DonQui is off to Brussels for a few days in search of good food and beer. This shouldn’t be too hard as the Belgians take their food and beer very seriously indeed.
The problem is that there are so many options it can be difficult to decide where to go. Most of the top rated restaurants seem to serve up what has come to be known as Modern European — often small dishes topped off with some foam, a squirt or two of sauce, and a scattering of edible flowers or pea shoots. This is not what DonQui wants. He is looking for traditional Belgian fare washed down by a strong abby-brewed beer.
After a bit of research DonQui stumbles on a little gem offering exactly what he is looking for. Although just off the Grand Place, the small Brasserie de la Ville (Rue de chapeliers 14) remains resolutely traditional in an area swarming with places mostly catering to tourists in a party mood.
The atmosphere is relaxed and unpretentious with the quirky decorations adding character.
There is a strong Tintin theme going on — even the menus are inserted into Tintin comics.
After a delightful starter of scampis à l’ail (prawns in garlic sauce), DonQui goes for Les boulettes à la Liègeoise (meatballs in Liège syrup). Liège syrup is made from highly concentrated apple and pear juice. DonQui has a bit of a penchant for sweet-savoury combinations. He thinks the combination of the slightly sweet, rich, brown sauce with the beutifully lean meatballs is utterly delicious.
Then there are the frites. The Belgians lay claim to having invented chips (French fries) and have perfected the way of making them. Soft on the inside, crispy on the outside and salted immediately on coming out of the fryer, Belgian pommes frites are, in DonQui’s opinion, the best in the world. The frites at the Brasserie de la Ville are just about perfect.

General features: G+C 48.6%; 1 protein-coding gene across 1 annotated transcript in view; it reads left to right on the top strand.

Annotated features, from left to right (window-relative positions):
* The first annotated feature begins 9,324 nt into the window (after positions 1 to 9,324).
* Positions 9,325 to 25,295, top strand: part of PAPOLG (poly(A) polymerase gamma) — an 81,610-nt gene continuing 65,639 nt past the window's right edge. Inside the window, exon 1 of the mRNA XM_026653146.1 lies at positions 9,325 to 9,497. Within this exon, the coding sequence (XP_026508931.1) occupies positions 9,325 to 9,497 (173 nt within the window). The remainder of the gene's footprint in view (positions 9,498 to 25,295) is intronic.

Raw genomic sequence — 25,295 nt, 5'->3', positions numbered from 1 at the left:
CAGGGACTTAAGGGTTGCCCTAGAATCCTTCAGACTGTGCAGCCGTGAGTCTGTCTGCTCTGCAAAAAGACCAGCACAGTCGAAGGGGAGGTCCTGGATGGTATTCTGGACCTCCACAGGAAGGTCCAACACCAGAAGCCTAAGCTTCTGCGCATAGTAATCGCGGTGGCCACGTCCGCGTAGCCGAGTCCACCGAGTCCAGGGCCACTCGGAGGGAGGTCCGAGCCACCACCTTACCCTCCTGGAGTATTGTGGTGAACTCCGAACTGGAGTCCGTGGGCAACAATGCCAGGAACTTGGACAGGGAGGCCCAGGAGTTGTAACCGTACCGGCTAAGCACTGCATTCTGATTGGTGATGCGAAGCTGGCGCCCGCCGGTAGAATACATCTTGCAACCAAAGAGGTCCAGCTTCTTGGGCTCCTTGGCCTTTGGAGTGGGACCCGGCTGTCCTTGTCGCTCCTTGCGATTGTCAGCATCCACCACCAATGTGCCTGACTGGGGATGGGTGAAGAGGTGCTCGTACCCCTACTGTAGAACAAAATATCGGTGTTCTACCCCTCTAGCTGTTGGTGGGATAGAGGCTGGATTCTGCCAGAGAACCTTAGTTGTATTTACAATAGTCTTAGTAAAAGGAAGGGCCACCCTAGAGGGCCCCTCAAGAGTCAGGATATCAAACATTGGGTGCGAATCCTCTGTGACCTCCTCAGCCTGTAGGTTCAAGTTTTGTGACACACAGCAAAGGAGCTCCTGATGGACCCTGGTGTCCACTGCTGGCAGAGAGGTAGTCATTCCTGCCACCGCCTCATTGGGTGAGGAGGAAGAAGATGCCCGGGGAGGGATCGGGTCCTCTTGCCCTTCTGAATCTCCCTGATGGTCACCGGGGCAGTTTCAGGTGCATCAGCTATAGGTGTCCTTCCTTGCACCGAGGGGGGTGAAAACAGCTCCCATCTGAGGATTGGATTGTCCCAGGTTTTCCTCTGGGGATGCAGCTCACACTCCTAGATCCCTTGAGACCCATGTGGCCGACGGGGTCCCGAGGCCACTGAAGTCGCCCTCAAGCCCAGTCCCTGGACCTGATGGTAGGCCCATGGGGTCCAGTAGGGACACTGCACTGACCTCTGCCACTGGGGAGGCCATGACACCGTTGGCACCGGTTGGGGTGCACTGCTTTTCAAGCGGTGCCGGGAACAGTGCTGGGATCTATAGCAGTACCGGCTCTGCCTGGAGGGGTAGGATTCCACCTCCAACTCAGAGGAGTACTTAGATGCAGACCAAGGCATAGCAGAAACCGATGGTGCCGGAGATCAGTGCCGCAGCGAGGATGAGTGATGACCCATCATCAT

Don’t look for an extensive wine list — this is a brasserie after all. In Belgium, beer is the drink of choice with several wonderful brews on-tap and many more in the bottle. DonQui enjoys a Dubbel, brewed in the Trappist abbey at Westmalle. With 7% alcohol this rich brown ale is for sipping and savouring rather than for quenching a thirst. It goes perfectly with his meatballs — far better than any wine would do.
As DonQui is tucking into his wonderful meatballs, Duchess throughly enjoys a classic moules-frites (mussels and fries). She was less impressed with her onion soup starter which she thought was a bit lacklustre.
Everything else is fabulous, including the helpful, enthusiastic and multi-lingual staff.
DonQui is rather sad to see the obvious tourist traps full to overflowing while this more or less traditional brasserie is only half full. He hopes that the Brasserie de la Ville will be able to hold its own against the swarm of identikit restaurants serving up variations of more or less the same thing.